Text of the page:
To improve the controller performance, the automatic control mechanism may be, if desired, a so-called cascade control as shown in FIG. 3, for which a representation corresponding to FIG. 2 is illustrated. If the cascade control is used, a mass-flow controller 37 is utilized in place of the regulating valve 31 depicted in FIGS. 1 and 2. Mass-flow controllers suitable for this purpose are generally known and comprise a device 38 for measuring the mass flow rate m as well as a controllable valve 39. The mass-flow setpoint value ms can be controlled by the automatic controller 32 as a function of the actual temperature Ti measured by the temperature sensor 34.
FIGS. 1 to 3 indicate that an excess pressure p is a prerequisite for the forced cooling used in the cooling device according to the present invention. This excess pressure p, which is supposed to prevail particularly in the cooling-medium tank 15, may be, for example, within a pressure range of 100 to 500 mbar. To maintain this pressure, a pressure-keeping valve 42 is installed in the path of the exhaust gas flow 41 of the tank 15. This pressure-keeping valve 42 maintains the excess pressure p in the exhaust gas space 43 above the supply 14 of cryogenic fluid K1 at a roughly constant value.
In FIGS. 4 and 5, one of the cooling plates 22a and 22b of the carrier structure 7 (shown only schematically in FIG. 1) is illustrated in greater detail as a lateral or longitudinal section. Each of these similarly constructed cooling plates may be formed from a plastic reinforced with glass fibers, such as epoxy resin, for example. The coils or loops of the gradiometer 5 are applied to these cooling plates by an adhesive or any other means. As seen in FIG. 4, each of the plates can be composed of two contiguously joined plate-shaped elements 45a and 45b. The cooling channel 21a is thus recessed in at least one of these elements, for example in element 45a. The at least partially liquid cryogen K1 flows through this cooling channel from one inlet point 46 to an outlet point 47. As is apparent from FIG. 5, the cooling channel 21a (and therefore also the cooling channel 21b, which is not depicted) can advantageously have a shape that guarantees at least a substantially uniform temperature over the surface of the plate 22a that is to be cooled. Therefore, according to the embodiment of the invention illustrated in FIG. 5, a meander shape is selected for the cooling channel 21a. Sine-shaped or spiral-shaped cooling channels are equally suitable.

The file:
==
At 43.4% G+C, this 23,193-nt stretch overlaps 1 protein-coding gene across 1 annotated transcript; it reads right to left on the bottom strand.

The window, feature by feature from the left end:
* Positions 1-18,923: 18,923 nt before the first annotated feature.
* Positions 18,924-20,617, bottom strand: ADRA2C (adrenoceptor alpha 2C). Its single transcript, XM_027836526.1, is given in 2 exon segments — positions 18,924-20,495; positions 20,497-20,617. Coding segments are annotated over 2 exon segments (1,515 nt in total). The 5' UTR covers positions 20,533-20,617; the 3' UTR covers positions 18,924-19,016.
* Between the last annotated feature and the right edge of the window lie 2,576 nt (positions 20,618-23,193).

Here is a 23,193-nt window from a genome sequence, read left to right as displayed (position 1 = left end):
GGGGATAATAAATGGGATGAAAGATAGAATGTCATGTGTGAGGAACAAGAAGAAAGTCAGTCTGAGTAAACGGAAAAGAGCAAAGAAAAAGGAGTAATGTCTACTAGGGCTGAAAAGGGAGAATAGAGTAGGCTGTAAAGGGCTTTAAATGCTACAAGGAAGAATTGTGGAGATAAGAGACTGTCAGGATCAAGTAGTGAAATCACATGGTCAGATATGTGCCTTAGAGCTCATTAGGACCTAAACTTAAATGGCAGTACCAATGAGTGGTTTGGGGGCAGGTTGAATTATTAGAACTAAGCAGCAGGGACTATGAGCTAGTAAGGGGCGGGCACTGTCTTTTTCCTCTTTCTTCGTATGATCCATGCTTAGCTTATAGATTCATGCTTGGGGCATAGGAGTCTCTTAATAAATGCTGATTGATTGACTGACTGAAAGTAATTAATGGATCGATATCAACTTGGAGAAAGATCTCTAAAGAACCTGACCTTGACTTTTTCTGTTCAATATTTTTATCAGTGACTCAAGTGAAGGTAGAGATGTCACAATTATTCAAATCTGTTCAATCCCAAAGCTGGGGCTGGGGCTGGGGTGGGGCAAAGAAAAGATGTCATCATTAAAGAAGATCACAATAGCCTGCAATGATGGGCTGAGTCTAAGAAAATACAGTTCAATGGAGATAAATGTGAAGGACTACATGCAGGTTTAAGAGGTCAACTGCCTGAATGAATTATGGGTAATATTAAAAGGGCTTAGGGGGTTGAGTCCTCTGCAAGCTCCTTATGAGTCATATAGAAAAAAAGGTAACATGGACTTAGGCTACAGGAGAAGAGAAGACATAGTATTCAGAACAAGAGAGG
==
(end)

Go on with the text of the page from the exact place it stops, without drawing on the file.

Another cooling device according to the present invention, designated generally by KE2 and having a SQUID measuring instrument 9, is illustrated in FIG. 6 as a schematic, longitudinal sectional view. The measuring instrument 9 is designed in accordance with FIGS. 1, 4 and 5. According to this refinement of the cooling device KE2, the liquid and gaseous cryogen K1 and K2 is forcibly conveyed into a hermetically sealed cryogen cycle. The cryogen piping system required for this device KE2 is designated by reference numeral 51. It includes a cold line-mounted part 52, which is cooled by a refrigeration machine 56 located outside of the screening booth 16 to a temperature low enough to liquefy the cryogen K1. In this particular embodiment of the cooling device KE2, the refrigeration machine 56 essentially represents the external cryogen supply unit, generally designated by reference numeral 53. The refrigeration machine 56 selected for this particular embodiment is a Gifford-McMahon (GM) refrigerator. This type of refrigeration machine advantageously has its own condenser (i.e. liquefier) cycle with a compressor unit 57 to condense a medium circulating in the condenser cycle. The medium may advantageously be helium. Since this condenser cycle is independent of the cooling-medium cycle conducted through the piping system 51 and is only thermally coupled thereto, machine vibrations can be effectively eliminated within the cooling-medium cycle. The refrigeration machine 56 comprises two cooling stages 58 and 59 for the temperature range above 10K. An additional cooling stage 60 follows these two stages which can cool to about 4K by utilizing the Joule-Thomson (JT) effect. The cooling stage 60 can therefore also be called a 4-K cooling stage. An example of an appropriate refrigeration machine can be inferred from the above-mentioned passage in Cryocoolers 5 or from the German Patent DE-B-34 27 601. The cooling stages 58 and 60 of the refrigeration machine 56 are situated in a cooling housing 62. In the interior chamber of the housing 62 a subspace is defined by a thermal shield 63 which accommodates the two colder stages 59 and 60 and which is thermally coupled to the first cooling stage 58.